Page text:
Another citizenship debate is raging in Canada after the government announced its desire to strip terrorists of Canadian citizenship.
Remember this story from 2006? After the Second Lebanon War exploded, the Canadian government launched an operation to rescue thousands of Canadian citizens trapped by the violence. You may also remember the debate concerning the roughly 40,000 Canadian citizens in Lebanon – mostly permanent residents with dual citizenship. Through my wife’s family I know of a Lebanese couple who moved to Canada a decade ago. While here they constantly criticized Canada and looked forward to returning home. After just a few years the couple obtained Canadian citizenship and moved back to Lebanon. They are unlikely to ever return to Canada, but they are Canadians.
Recent reports suggest that terrorists with Canadian citizenship were involved in attacks in Bulgaria and Algeria.
“Declining to release the Canadian suspect’s name, Mr. Kenney described him as a citizen by virtue of his passport only. “He came to Canada as a child,” he said. “I think about the age of 8 with his mother, settled into Vancouver, became a citizen about three or four years later, and then returned to Lebanon at the age of 12.”
The Conservative government has responded by suggesting that Canada should begin stripping dual citizens of their Canadian citizenship if they are engaged in terrorism abroad. Unlike in the United States, Canadian citizenship cannot be revoked except in instances of citizenship fraud. Thus, a major debate is emerging.
Guaranteeing citizenship to anyone who happens to have lived here long enough to complete the process has its own set of risks. According to a recent Globe and Mail report, Canadian links to terrorism may taint our passport and citizenship.
The link of two Westerners – a Canadian and an Australian – to a fatal attack in Bulgaria has heightened the fear that Hezbollah and other terrorist groups are deliberately using dual-citizen operatives with the so-called “clean” passports of unassuming, supposedly “low-risk” nations.
Foreign intelligence services don’t yet view Canada suspiciously as a source-country for terrorists, Mr. Boisvert said, but he noted that CSIS said last year that 50 to 60 Canadians had left the country to train as terror operatives. “That’s not onesies or twosies. Secondly, we’ve had two back-to-back,” Mr. Boisvert said.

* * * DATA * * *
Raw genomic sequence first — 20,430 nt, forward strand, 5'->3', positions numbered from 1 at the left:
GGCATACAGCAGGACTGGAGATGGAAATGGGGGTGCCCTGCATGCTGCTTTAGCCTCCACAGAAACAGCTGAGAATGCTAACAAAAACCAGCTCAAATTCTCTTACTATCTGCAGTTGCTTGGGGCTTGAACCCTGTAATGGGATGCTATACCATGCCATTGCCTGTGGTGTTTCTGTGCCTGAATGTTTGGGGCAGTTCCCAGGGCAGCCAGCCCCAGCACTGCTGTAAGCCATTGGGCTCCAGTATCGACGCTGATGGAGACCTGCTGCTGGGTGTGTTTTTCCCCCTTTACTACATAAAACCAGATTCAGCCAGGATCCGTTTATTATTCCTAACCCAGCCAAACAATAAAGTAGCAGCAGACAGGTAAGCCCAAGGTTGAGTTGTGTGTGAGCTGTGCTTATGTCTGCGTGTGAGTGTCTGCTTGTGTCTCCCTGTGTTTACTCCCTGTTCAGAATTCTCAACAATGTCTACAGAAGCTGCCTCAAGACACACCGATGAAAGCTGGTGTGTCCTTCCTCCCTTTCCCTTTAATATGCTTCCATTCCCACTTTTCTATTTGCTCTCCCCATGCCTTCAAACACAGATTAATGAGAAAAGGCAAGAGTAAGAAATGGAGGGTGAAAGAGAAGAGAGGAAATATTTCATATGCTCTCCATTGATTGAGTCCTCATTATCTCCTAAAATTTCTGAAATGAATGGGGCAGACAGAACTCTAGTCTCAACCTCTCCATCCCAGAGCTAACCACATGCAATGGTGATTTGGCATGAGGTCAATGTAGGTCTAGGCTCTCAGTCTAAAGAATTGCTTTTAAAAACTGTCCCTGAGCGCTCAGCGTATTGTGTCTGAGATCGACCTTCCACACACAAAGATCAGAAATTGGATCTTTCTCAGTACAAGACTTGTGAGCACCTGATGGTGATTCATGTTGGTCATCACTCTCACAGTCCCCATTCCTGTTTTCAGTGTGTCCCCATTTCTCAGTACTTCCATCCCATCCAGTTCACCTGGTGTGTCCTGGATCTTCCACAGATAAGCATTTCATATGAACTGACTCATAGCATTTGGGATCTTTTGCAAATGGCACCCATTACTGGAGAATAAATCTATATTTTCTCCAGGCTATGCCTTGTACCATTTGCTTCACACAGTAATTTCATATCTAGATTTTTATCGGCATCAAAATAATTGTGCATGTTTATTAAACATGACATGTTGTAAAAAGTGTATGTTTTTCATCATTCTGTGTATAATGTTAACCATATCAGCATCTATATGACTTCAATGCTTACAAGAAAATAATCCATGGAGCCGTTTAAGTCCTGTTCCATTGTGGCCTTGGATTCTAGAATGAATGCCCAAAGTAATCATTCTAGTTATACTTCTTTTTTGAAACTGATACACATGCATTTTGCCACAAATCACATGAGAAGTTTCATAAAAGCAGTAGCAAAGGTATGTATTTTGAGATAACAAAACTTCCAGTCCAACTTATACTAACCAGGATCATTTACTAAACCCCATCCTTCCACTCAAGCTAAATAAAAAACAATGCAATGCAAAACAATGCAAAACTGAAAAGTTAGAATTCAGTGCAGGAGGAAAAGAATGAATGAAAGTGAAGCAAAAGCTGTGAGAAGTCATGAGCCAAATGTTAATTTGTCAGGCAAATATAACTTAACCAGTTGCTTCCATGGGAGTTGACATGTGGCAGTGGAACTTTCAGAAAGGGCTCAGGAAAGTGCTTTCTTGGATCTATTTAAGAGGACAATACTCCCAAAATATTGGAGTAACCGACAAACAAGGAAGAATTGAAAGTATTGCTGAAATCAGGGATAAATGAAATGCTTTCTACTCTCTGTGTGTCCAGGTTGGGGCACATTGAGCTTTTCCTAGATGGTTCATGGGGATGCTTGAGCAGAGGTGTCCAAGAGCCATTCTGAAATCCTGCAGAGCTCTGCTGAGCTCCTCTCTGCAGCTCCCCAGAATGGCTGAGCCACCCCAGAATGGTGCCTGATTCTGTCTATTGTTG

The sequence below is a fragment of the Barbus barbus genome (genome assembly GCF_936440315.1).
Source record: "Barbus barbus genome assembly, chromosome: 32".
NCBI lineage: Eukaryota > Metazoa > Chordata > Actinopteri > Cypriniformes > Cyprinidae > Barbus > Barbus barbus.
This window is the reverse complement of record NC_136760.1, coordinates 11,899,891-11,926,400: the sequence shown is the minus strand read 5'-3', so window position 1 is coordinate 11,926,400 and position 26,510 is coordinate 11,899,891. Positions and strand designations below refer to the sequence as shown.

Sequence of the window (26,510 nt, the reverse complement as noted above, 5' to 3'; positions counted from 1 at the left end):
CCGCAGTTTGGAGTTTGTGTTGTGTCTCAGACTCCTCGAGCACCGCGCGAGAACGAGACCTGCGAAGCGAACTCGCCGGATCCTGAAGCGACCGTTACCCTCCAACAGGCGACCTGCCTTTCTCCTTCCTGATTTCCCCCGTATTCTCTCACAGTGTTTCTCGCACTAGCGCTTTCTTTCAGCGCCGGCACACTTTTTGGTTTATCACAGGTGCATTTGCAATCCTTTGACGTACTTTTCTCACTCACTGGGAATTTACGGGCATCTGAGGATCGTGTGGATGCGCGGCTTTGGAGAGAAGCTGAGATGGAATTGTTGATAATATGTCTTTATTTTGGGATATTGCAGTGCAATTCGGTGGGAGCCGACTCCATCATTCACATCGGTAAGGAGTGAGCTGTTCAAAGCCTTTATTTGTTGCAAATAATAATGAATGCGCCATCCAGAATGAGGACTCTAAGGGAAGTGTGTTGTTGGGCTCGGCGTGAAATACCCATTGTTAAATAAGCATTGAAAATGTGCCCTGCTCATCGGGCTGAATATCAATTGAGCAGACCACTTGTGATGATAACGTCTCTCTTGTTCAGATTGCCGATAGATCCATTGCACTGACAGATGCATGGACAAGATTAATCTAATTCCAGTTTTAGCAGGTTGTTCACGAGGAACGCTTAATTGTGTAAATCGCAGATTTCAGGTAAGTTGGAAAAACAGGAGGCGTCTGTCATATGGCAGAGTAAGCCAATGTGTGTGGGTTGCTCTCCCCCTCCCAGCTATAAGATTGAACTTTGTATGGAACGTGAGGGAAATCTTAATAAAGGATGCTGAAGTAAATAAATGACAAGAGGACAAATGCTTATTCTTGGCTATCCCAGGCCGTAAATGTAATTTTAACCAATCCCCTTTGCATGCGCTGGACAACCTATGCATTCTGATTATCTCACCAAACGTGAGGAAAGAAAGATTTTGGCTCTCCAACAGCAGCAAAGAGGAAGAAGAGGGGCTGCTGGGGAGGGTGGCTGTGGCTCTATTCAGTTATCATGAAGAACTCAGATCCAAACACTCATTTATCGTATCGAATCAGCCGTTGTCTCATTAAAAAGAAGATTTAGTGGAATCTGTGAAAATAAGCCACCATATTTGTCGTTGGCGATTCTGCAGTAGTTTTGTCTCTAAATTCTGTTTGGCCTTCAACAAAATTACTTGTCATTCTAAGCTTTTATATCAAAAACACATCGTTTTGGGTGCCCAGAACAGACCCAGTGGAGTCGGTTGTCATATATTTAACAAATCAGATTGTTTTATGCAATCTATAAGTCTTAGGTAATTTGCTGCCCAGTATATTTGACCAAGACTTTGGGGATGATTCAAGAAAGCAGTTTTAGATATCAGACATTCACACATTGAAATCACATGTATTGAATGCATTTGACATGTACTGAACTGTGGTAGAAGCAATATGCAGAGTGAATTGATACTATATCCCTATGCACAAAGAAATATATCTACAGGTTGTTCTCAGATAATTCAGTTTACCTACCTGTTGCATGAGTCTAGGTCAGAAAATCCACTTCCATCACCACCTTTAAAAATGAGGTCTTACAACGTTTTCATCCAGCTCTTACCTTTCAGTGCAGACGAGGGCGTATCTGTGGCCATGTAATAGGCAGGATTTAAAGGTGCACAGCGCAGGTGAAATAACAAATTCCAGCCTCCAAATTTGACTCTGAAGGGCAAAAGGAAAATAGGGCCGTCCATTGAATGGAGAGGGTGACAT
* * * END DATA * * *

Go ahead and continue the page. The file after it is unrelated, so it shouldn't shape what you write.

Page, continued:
“When you come in with your real identity, the risk that you will be exposed prior to your attack is much smaller,” Dr. Ganor said. That makes someone with a Canadian passport a useful operative. “It would be easier to move from state to state, from border to border, with the Canadian passport, than for example, a Peruvian passport.”
One measure expected to start next year, exit controls – so that there’s a record when Canadians leave the country – will help investigators trace people they view as threats, and perhaps prevent the departures of people plotting to commit an act of terror abroad, Mr. Boisvert said. There aren’t simple prescriptions, he said, but Canada does have to worry that its “reputation is taking a bit of a hit.”
Like my cousin-in-law, these suspected terrorists are Canadian according to the Citizenship Act. Selectively revoking Canadian citizenship risks destroying a single Canadian identity – including rights and responsibilities – by creating first and second-class citizens. Conversely, ignoring this issue leaves dual citizenship open to exploitation by terrorist groups around the world. Minister Kenney noted that imposing stricter restrictions on dual citizenship isn’t feasible, but the government must find an appropriate solution.
Canadians who commit crimes are supposed to be deterred and punished by our criminal justice system. While this system works well for Canadian residents, it is woefully unable to hold dual citizens living abroad accountable. In the eyes of the government and other nations, these dual citizens are Canadians. Perhaps it is time to re-examine what it means to be a Canadian?
My cousin-in-law and her husband left Canada in the mid-2000s and have no plans to return. They would self-identify as Christians and Lebanese Arabs rather than Canadians. However, our government will forever consider them citizens, despite the fact that they lived here for just a few years and have no emotional, financial, or familial loyalty to Canada. We cannot label all dual citizens living abroad as less Canadian than those living within our borders, but is it reasonable for a terrorist who lived in Canada for four years as a child to maintain guaranteed citizenship? These are the types of questions and issues that are driving this emerging debate.
It is clear that there are no easy answers. The problem is complex and almost any action or inaction will have unfortunate consequences. How the Conservative government and the Canadian public respond to this challenge will be very interesting to watch.
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